Tuesday, January 12, 2016

Evaluating Different Sweeteners

In last week's blog, the necessity of the taste of sweet was discussed.  Ayurveda does not label foods as healthy or unhealthy in a general sense.  Rather, a food is evaluated on its taste and the effect that taste has on an individual's body type. There are 6 tastes; sweet, salty, sour, bitter, astringent and pungent.  Each taste has an energetic quality, and the sweet taste is heavy, moist and cooling by nature.  It increases bulk, moisture and weight, which makes it nurturing on both the physical and emotional level.  Some types need the taste of sweet more than others.  Vata and pitta do better with sweet than the already naturally earthy, full kapha type.

Here are a few of the many sweeteners available, and what they are and what they are good for:

  • White Sugar is refined and bleached and usually not recommended in Ayurveda. It has an addictive quality.  In acute situations for cooling extreme pitta or giving urgent nutrition, some Ayurvedic practitioners use it. Same for High Fructose Corn Syrup.
  • Brown Sugar is white sugar with molasses and is similar to white sugar.
  • Honey should be raw and never heated. It is medicinal with a strong heating quality that is suited to kapha types (but small amounts are okay for vata and pitta). It is antimicrobial.
  • Molasses is better for vata types but its strong taste should be used sparingly and combined with other sugars in recipes.
  • Brown Rice Syrup & Barley Malt Syrup are sugars made from sprouted grains which are themselves a sweet taste, so they are better for vata and pitta types (with kapha avoiding). They have a mild sweet taste and are less addictive.
  • Agave Nectar Syrup is high in fructose and generally better for vata and pitta types, but it is a more potent sweet taste and should be used less than other sweeteners.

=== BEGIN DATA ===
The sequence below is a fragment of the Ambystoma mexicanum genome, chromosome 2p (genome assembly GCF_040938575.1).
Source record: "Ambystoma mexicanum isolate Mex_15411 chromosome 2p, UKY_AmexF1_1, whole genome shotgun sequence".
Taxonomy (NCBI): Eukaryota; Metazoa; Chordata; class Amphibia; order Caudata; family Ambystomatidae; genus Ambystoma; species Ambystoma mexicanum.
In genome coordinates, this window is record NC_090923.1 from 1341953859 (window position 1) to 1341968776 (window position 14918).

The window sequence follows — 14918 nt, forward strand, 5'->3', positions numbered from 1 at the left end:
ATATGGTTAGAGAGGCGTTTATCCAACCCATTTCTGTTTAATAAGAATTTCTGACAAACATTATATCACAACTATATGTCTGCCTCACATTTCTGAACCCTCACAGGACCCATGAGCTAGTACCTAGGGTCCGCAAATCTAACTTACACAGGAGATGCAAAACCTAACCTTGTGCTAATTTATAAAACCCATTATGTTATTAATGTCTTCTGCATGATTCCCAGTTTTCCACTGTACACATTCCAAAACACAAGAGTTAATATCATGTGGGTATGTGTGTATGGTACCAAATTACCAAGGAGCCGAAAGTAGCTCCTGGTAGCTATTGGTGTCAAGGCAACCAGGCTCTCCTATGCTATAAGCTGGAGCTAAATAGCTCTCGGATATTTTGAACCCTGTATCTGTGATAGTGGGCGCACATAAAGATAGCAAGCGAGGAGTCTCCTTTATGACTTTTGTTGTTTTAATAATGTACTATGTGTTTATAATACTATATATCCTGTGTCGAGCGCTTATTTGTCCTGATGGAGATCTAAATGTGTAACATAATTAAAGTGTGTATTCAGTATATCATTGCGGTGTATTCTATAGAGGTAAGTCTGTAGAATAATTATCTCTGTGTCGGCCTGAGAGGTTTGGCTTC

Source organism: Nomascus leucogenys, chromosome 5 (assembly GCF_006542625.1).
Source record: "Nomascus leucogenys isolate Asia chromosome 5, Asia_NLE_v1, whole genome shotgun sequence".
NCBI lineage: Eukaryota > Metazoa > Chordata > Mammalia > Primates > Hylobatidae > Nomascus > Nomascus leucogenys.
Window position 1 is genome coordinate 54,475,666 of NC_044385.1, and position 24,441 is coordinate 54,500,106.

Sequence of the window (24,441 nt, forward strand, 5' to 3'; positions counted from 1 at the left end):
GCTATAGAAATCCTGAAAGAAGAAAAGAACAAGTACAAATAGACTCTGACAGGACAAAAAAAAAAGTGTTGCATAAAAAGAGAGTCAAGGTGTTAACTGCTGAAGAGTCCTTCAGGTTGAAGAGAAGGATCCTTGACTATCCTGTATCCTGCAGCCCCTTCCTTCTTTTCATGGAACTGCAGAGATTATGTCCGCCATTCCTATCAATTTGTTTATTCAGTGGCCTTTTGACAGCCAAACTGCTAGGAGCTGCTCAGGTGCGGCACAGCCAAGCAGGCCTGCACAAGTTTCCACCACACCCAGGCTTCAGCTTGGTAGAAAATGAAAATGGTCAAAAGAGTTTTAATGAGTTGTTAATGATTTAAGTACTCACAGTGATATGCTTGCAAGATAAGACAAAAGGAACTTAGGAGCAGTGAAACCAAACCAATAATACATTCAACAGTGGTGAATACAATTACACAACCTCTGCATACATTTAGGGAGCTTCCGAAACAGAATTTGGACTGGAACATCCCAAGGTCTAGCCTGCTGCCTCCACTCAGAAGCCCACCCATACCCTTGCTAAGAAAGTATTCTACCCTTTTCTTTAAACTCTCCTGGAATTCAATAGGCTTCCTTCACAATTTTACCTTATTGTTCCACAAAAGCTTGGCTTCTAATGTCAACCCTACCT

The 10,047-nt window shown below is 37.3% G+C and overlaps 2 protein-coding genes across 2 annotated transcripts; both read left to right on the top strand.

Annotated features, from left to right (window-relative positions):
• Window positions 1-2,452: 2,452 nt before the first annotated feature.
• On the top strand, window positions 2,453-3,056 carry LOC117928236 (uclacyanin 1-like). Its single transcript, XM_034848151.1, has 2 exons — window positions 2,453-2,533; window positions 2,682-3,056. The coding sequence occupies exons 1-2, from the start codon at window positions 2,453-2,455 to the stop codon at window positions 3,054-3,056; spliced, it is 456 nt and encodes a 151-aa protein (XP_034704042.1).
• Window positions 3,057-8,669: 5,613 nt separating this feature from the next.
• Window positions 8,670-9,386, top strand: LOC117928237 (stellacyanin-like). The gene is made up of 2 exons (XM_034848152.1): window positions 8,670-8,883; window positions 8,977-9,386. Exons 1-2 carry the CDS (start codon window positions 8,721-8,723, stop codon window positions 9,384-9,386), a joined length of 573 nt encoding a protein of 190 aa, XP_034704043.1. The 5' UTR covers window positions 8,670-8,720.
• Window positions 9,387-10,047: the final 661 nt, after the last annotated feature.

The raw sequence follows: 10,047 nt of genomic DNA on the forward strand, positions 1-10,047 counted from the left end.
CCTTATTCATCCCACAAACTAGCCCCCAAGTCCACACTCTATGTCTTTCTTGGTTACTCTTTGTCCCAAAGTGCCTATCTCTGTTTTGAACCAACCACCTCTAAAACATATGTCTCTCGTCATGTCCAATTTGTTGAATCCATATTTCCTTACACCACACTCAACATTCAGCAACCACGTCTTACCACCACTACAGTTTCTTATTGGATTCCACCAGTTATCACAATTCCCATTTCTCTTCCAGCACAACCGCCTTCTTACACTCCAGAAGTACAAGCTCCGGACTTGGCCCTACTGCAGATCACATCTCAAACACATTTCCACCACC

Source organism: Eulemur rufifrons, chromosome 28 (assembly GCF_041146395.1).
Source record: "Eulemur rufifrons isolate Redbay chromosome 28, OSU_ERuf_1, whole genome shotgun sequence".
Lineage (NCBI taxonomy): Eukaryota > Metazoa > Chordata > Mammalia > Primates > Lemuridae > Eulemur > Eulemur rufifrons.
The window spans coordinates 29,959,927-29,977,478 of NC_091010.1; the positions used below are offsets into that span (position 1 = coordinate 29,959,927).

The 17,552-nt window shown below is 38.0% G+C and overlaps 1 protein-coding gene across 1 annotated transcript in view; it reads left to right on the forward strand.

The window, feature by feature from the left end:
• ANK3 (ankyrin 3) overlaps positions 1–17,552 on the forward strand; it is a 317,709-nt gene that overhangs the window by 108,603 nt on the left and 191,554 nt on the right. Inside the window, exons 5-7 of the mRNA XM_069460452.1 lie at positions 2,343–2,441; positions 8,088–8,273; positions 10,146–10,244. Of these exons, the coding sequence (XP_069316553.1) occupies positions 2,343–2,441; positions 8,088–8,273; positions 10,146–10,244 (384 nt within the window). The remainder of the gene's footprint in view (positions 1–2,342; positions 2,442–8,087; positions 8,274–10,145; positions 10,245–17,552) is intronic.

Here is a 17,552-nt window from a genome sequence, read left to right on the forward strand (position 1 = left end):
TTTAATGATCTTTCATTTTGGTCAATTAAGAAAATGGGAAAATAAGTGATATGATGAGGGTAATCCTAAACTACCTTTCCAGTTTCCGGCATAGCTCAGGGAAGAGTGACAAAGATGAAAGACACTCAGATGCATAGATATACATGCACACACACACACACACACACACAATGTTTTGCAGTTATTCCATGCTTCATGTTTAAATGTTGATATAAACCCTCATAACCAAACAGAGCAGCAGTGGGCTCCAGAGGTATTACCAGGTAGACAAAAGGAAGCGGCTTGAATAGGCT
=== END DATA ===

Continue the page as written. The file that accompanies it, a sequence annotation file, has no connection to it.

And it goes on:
• Coconut Sugar is produced from the sap of cut flower buds of the coconut palm. Coconut sugar has a high mineral content that ups its nutritional value and is better for vata and pitta. 
  • Turbinado or Raw Sugar is a better form of sugar. However, it is still very sweet and should be used in smaller quantities for vata and pitta. 
  • Stevia is a sunflower that is native to subtropical and tropical regions. It can be up to 300 times sweeter than sugar, but does not appear to raise blood sugar levels.  This makes it okay for all three body types.  Please use the natural, unrefined kind.  
  • Maple Syrup is sweet, cooling and moist, so best for vata and pitta. It is better than most sweeteners, but still should be used in moderation.
Remember that regardless of whether natural sugar or sugar substitutes are used, they should only be eaten as a very small part of one’s overall diet.  Yet, also remember, life is to enjoy, and sweet foods that nourish the body and emotions are not inherently bad (or anything to feel guilty about). Sweets have been part of the celebrations in many cultures and traditions throughout time. The real problem is not the occasional sweet food but rather our modern day tendency to eat them in excess and the fact we eat so much of them in highly refined forms.  Try to enjoy your taste of sweet in the form of foods, not sweeteners, and you can have the benefit of sweet in your life.

Stay healthy & well,
Lisa

2 comments:

  1. Thank you so much for researching and clarifying the role of sweets. I found it very helpful.

    ReplyDelete
  2. Thank you you for your feedback and great tips!!

    ReplyDelete